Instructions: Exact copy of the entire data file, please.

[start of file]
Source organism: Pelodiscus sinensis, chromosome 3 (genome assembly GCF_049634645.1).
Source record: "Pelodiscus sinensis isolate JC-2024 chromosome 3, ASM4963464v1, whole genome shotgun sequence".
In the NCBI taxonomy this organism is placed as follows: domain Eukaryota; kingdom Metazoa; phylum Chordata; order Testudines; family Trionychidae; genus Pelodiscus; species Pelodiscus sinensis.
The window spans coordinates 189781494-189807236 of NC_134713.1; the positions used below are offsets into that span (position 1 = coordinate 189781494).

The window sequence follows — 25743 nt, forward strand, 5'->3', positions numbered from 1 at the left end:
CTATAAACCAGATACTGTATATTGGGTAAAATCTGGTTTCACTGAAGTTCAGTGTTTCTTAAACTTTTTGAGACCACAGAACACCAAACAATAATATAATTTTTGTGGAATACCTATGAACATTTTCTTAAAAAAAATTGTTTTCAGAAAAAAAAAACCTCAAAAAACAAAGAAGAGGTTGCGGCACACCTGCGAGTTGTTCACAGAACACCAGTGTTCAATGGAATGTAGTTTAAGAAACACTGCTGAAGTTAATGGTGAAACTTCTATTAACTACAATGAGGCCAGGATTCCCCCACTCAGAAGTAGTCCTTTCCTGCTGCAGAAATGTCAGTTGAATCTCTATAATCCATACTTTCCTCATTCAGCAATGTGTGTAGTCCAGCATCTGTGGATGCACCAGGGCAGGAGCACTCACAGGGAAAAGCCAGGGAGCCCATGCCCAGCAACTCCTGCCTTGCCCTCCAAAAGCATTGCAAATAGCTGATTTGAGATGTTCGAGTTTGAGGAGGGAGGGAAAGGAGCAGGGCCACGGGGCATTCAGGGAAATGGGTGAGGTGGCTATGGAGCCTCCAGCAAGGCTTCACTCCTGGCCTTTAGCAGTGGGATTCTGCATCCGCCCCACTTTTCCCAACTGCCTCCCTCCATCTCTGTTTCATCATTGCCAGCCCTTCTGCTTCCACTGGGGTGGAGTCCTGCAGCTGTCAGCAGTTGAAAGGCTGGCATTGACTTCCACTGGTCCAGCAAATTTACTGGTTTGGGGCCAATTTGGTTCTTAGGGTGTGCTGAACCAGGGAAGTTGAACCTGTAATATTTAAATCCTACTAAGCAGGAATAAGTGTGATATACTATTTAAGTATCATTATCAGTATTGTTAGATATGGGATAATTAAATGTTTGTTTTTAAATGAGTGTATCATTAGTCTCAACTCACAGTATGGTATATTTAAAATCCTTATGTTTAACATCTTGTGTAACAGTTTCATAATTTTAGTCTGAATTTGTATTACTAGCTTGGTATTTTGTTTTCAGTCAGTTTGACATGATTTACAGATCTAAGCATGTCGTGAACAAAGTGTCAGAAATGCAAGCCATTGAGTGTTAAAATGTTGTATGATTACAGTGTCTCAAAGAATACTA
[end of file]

Source organism: Pelodiscus sinensis, chromosome 3 (genome assembly GCF_049634645.1).
Source record: "Pelodiscus sinensis isolate JC-2024 chromosome 3, ASM4963464v1, whole genome shotgun sequence".
In the NCBI taxonomy this organism is placed as follows: domain Eukaryota; kingdom Metazoa; phylum Chordata; order Testudines; family Trionychidae; genus Pelodiscus; species Pelodiscus sinensis.
The window spans coordinates 189781494-189807236 of NC_134713.1; the positions used below are offsets into that span (position 1 = coordinate 189781494).

The window sequence follows — 25743 nt, forward strand, 5'->3', positions numbered from 1 at the left end:
CTATAAACCAGATACTGTATATTGGGTAAAATCTGGTTTCACTGAAGTTCAGTGTTTCTTAAACTTTTTGAGACCACAGAACACCAAACAATAATATAATTTTTGTGGAATACCTATGAACATTTTCTTAAAAAAAATTGTTTTCAGAAAAAAAAAACCTCAAAAAACAAAGAAGAGGTTGCGGCACACCTGCGAGTTGTTCACAGAACACCAGTGTTCAATGGAATGTAGTTTAAGAAACACTGCTGAAGTTAATGGTGAAACTTCTATTAACTACAATGAGGCCAGGATTCCCCCACTCAGAAGTAGTCCTTTCCTGCTGCAGAAATGTCAGTTGAATCTCTATAATCCATACTTTCCTCATTCAGCAATGTGTGTAGTCCAGCATCTGTGGATGCACCAGGGCAGGAGCACTCACAGGGAAAAGCCAGGGAGCCCATGCCCAGCAACTCCTGCCTTGCCCTCCAAAAGCATTGCAAATAGCTGATTTGAGATGTTCGAGTTTGAGGAGGGAGGGAAAGGAGCAGGGCCACGGGGCATTCAGGGAAATGGGTGAGGTGGCTATGGAGCCTCCAGCAAGGCTTCACTCCTGGCCTTTAGCAGTGGGATTCTGCATCCGCCCCACTTTTCCCAACTGCCTCCCTCCATCTCTGTTTCATCATTGCCAGCCCTTCTGCTTCCACTGGGGTGGAGTCCTGCAGCTGTCAGCAGTTGAAAGGCTGGCATTGACTTCCACTGGTCCAGCAAATTTACTGGTTTGGGGCCAATTTGGTTCTTAGGGTGTGCTGAACCAGGGAAGTTGAACCTGTAATATTTAAATCCTACTAAGCAGGAATAAGTGTGATATACTATTTAAGTATCATTATCAGTATTGTTAGATATGGGATAATTAAATGTTTGTTTTTAAATGAGTGTATCATTAGTCTCAACTCACAGTATGGTATATTTAAAATCCTTATGTTTAACATCTTGTGTAACAGTTTCATAATTTTAGTCTGAATTTGTATTACTAGCTTGGTATTTTGTTTTCAGTCAGTTTGACATGATTTACAGATCTAAGCATGTCGTGAACAAAGTGTCAGAAATGCAAGCCATTGAGTGTTAAAATGTTGTATGATTACAGTGTCTCAAAGAATACTA